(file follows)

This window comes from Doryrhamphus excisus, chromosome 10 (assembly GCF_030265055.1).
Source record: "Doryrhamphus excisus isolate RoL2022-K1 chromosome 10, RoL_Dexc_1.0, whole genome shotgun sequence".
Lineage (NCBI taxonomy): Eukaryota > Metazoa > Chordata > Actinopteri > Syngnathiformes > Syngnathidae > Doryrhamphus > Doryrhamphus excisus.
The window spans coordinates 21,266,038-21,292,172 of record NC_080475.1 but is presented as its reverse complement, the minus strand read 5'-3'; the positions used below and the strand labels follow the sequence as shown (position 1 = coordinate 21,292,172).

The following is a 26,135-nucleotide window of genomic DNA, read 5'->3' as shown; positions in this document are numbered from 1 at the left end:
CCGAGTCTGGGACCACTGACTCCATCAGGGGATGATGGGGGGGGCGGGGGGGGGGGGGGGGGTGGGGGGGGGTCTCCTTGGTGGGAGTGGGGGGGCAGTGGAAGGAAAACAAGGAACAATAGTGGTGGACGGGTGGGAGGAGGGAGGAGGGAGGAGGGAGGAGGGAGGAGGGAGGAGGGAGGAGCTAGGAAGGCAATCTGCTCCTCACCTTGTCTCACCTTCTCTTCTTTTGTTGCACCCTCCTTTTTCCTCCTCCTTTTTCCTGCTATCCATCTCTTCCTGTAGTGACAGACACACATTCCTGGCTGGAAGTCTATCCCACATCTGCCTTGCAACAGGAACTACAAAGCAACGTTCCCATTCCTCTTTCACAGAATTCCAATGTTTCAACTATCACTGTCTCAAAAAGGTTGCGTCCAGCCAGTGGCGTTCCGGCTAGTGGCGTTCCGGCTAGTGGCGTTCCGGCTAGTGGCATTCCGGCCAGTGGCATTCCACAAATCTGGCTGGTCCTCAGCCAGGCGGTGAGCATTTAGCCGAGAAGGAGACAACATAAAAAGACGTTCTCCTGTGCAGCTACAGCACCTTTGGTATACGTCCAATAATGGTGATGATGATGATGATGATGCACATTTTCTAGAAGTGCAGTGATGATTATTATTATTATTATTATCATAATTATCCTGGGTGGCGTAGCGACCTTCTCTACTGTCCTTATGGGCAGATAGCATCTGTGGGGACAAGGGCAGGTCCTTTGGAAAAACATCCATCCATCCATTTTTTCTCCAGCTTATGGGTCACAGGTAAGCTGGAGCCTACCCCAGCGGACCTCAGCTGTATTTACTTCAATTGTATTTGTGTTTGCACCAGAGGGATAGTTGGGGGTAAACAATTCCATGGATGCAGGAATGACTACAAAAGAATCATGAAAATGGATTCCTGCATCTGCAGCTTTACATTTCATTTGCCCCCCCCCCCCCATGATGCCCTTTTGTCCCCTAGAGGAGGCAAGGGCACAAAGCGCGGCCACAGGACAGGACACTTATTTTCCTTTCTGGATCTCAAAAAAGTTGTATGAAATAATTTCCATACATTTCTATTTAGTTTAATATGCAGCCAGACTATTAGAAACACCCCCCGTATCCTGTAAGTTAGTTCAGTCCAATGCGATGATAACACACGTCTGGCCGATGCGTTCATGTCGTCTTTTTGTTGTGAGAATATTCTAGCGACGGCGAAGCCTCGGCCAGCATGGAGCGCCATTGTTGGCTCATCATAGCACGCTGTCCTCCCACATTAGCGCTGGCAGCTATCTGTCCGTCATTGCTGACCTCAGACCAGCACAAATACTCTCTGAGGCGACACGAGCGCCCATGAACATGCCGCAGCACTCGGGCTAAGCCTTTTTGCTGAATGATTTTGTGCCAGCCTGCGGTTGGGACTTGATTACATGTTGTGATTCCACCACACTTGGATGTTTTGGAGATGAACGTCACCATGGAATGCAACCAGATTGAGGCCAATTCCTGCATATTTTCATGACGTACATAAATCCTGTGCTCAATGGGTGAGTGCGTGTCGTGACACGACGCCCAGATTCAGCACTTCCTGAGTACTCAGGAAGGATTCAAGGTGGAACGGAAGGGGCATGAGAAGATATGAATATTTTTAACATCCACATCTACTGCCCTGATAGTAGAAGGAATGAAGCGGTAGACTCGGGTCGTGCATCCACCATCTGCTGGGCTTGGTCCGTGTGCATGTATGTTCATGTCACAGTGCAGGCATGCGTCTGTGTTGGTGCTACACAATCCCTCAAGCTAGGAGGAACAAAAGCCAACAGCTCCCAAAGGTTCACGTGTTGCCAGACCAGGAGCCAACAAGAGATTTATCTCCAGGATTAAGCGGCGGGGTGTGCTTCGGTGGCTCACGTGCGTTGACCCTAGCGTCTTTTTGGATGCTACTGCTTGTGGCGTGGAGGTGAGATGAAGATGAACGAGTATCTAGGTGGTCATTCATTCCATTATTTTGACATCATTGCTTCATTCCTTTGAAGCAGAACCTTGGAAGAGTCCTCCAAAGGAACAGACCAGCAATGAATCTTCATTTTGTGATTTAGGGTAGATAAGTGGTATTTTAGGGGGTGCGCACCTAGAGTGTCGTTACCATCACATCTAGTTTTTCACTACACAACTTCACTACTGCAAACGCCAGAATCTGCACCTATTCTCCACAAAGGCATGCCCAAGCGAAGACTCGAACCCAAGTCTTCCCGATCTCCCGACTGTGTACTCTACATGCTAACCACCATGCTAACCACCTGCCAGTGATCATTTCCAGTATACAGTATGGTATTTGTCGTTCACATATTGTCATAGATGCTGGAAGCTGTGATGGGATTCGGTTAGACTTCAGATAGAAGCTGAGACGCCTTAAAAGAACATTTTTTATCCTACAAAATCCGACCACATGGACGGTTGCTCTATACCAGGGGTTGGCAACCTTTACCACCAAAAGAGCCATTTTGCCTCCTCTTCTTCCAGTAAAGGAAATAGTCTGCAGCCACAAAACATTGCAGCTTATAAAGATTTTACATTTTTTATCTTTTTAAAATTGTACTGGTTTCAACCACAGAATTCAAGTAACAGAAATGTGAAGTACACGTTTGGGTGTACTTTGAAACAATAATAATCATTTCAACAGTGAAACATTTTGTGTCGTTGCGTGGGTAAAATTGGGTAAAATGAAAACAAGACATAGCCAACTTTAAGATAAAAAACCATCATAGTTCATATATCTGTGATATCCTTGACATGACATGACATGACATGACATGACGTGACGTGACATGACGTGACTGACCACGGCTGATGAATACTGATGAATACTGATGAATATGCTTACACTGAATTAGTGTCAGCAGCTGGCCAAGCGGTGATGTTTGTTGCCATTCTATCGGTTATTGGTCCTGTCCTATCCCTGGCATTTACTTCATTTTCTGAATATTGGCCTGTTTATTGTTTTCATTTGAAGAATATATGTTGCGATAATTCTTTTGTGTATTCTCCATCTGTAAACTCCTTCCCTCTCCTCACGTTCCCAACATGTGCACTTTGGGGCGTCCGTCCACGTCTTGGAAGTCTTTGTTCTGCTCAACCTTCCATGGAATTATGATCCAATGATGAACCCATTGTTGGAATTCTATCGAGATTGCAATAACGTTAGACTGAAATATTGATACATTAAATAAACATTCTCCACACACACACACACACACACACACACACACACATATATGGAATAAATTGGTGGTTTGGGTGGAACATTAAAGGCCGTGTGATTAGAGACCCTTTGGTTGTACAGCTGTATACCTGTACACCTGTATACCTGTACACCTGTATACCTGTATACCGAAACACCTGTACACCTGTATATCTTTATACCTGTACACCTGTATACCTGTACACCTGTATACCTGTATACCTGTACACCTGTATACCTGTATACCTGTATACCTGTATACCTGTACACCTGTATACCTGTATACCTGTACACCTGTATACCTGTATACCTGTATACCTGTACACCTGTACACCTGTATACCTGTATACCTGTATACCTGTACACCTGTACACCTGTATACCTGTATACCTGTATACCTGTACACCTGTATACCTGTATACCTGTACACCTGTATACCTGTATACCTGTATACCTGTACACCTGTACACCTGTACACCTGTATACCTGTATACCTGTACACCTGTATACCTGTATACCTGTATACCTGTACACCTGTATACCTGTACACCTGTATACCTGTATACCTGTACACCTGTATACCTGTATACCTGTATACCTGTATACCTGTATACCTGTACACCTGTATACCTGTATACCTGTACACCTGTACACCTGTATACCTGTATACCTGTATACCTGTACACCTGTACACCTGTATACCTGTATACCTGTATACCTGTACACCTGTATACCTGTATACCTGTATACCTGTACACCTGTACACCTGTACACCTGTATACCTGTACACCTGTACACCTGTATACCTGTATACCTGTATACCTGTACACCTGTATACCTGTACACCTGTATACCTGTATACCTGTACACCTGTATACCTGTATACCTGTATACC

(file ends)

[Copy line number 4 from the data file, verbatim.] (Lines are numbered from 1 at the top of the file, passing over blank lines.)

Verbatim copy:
The window spans coordinates 21,266,038-21,292,172 of record NC_080475.1 but is presented as its reverse complement, the minus strand read 5'-3'; the positions used below and the strand labels follow the sequence as shown (position 1 = coordinate 21,292,172).